Ana-Maria Martin, doing more with less

Ana-Maria Martin, faire plus avec moins

Do more with less, olé!

A short distance from McGillivray Bay on the Richelieu River, long plots of corn surround a large red-gabled house, four grain silos and a series of farm buildings. In the courtyard, an above-ground swimming pool and further, a manure pit for the dairy cows. It is the kingdom of Ana-Maria Martin, her partner Michel Lord and their four children.

Born in Pamplona, ​​in the Spanish Basque Country, Ana-Maria set foot on Quebec soil at the age of three. She has integrated so well that she is today the pillar of the family farm established on Rang Saint-Louis in Henryville for four generations. In 2013, when she took over her in-laws' farm with her husband, the 90 cows in the herd produced significantly less milk than the 67 animals in her current herd. Despite 23 fewer heads, their quota increased from 70 to 80 kg. And the margin continues to rise. Over several months, they manage to reach 90 kg.

Without even having read Martine on the farm (Ana-Maria's last name is pronounced Martine, rolling the R), the farmer has demonstrated how to deal with animals. The story does not say if she used the transversal skills of her DEC in Childhood Education Techniques, but obviously, her “daughters” appreciate it.

We worked on genetics, but our cows couldn't express it. They were not comfortable in the stable. They lacked clarity, comfort and water. By doing the expansion, it changed everything. In the section where they sleep, we have installed a very soothing automatic lighting system. Where they eat, they are entitled to bright light like the sun. We have created hollow cubicles with sand, which keeps them drier and reduces infections. These simple changes made them produce more milk naturally. Plus, we researched milking robots for two years before getting the best one. »

For Ana-Maria, not only is milking speed essential for good production, but the robot makes it possible to give the specific quantity of minerals to each cow according to its particular needs. Whether they are at the beginning or end of lactation, everything is programmed. With each milking, the 45-year-old breeder receives data in real time. She can know right away if one of her darlings has a fever or if she's not “spinning”. Using this data, measures are taken before the disease sets in. “It allowed us to significantly reduce mastitis . As for abomasum movements, if I have one per year, that's great! »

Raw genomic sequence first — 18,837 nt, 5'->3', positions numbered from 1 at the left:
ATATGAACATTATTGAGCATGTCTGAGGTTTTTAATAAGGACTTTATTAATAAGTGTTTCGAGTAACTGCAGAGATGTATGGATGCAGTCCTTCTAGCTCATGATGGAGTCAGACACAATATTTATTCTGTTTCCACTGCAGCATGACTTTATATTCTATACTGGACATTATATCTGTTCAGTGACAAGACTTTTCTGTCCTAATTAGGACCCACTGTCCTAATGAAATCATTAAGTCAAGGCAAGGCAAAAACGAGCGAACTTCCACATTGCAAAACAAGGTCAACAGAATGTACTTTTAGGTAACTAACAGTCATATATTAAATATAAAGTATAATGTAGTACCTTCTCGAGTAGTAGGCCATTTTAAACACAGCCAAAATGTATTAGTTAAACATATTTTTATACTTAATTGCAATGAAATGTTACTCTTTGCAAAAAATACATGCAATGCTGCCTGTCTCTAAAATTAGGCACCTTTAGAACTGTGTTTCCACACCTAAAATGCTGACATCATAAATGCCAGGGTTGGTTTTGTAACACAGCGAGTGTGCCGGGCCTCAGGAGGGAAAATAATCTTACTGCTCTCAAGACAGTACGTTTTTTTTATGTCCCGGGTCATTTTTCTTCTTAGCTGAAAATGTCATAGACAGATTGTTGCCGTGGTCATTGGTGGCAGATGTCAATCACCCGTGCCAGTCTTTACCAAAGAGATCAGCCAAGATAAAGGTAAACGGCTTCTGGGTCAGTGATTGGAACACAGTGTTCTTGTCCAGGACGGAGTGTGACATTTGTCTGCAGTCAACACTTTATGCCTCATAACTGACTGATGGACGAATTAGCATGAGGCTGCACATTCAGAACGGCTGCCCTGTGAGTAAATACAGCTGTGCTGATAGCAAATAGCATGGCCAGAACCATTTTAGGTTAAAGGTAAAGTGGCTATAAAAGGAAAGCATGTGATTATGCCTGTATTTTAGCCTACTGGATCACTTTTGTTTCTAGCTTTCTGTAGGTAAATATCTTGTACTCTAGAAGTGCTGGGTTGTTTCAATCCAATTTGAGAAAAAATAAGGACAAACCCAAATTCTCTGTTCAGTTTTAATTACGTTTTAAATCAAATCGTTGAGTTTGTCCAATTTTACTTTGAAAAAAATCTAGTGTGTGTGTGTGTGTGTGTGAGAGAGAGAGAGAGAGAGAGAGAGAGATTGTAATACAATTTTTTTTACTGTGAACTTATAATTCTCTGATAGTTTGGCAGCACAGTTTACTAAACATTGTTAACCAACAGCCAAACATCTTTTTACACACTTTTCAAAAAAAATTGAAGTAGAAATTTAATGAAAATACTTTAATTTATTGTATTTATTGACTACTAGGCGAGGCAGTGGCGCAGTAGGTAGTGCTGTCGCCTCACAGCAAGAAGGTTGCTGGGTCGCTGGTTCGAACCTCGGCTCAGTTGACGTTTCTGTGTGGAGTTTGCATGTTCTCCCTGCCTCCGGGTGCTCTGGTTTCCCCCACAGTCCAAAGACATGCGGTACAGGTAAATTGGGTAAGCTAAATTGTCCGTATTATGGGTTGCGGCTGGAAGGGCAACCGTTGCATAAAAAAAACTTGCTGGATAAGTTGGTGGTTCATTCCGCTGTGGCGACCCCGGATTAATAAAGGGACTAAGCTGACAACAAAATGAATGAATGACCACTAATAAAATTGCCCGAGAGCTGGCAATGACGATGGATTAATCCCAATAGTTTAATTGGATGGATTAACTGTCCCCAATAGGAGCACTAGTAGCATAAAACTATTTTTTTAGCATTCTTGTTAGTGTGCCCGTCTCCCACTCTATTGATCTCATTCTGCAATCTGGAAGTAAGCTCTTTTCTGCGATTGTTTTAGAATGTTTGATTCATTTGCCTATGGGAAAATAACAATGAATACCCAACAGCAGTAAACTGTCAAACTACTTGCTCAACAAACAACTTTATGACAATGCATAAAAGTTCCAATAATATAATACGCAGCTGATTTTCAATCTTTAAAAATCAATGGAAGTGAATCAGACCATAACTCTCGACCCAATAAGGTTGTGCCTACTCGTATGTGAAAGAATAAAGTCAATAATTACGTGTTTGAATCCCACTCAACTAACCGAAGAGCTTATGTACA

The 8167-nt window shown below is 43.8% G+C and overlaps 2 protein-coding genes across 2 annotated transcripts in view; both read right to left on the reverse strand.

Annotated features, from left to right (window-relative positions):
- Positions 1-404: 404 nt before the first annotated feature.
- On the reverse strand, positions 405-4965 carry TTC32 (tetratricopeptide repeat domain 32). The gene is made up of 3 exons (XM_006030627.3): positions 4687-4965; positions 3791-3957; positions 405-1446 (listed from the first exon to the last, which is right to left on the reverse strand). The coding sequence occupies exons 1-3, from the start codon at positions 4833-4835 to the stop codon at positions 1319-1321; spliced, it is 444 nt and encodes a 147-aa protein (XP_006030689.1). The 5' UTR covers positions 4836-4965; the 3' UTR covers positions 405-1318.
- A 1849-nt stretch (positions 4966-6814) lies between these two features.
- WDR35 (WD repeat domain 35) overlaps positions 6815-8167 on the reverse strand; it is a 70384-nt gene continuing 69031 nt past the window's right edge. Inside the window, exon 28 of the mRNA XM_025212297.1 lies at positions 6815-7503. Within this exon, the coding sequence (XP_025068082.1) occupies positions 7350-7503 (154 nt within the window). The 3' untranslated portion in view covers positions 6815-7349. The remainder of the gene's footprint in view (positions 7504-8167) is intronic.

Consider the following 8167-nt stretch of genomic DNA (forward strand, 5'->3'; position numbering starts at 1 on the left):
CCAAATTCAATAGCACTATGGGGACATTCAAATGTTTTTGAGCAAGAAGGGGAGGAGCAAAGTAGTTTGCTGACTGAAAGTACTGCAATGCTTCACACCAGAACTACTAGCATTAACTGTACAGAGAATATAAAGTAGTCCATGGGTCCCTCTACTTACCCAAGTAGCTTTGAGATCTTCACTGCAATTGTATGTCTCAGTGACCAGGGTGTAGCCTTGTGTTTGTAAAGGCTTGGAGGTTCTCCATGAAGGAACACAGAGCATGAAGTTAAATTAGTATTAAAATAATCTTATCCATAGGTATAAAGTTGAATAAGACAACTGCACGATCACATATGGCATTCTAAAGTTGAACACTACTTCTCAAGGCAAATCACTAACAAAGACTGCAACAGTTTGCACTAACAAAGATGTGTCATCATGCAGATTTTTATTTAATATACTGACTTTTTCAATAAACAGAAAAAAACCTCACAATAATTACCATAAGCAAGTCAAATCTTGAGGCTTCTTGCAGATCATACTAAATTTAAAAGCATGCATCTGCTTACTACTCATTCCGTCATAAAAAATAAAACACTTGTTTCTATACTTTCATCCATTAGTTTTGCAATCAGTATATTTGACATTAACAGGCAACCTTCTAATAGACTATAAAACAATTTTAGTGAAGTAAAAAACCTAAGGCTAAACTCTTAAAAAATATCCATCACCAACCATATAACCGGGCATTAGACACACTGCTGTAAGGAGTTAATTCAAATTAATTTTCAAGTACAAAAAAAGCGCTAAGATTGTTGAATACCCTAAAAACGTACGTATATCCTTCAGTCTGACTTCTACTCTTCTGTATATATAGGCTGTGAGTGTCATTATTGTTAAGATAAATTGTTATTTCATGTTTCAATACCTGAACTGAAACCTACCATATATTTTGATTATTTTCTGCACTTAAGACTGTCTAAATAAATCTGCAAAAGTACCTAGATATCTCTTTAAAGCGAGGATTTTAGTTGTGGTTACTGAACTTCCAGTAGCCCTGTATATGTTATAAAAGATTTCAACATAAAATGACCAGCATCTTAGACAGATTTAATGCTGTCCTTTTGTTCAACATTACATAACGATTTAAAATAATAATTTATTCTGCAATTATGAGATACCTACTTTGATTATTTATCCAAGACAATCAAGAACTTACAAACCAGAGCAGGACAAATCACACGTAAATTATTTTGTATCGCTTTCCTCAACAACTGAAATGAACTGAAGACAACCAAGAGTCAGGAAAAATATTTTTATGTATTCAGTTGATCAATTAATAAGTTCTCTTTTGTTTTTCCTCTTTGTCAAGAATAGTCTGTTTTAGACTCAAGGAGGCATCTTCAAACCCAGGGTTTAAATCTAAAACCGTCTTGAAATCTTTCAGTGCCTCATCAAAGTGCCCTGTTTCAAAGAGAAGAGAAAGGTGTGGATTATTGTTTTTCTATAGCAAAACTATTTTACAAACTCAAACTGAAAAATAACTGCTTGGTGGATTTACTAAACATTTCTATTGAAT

To be able to breathe a little more, Ana-Maria is very happy to have an automatic forage pusher programmed to pass once an hour. Not only does this relieve her of a chore, but it encourages her animals to eat more. The feeding is also automated. Ladies are served four times a day. And 80% of what they chew comes from the hundred hectares that the couple cultivates. As for the calves, they lose nothing in the change. Left free in a park, they can receive their milk automatically. And it’s open bar! The little robot dedicated to them recognizes which glutton wants to drink. “I’ll know how much he drank and how fast. This gives me clues about his state of health. »

Speaking of thirsty youngsters, Enzo and Miguel, two of his four boys are gearing up to eventually take over. In high school, Enzo attended the Saint-Romain agricultural school where he became a dairy professional. The oldest is finishing his DEP Agriculture. That means that mom and dad will soon have to expand the farm. “We intend to increase our quota to 120 kilos and buy a second robot. »

In a hurry as young people can be, they have already unloaded their mother from the tractor. Whatever. This allows Ana-Maria to care for her animals even more and to devote more time to the psychosocial support network (ACFA) intended for agricultural families in Quebec. To “reinforce” the troops, we would see her bring out the castanets of her early childhood!

Read more

Yves Daoust, le maître de la fraise
Aïsha Issa, l'amour du terroir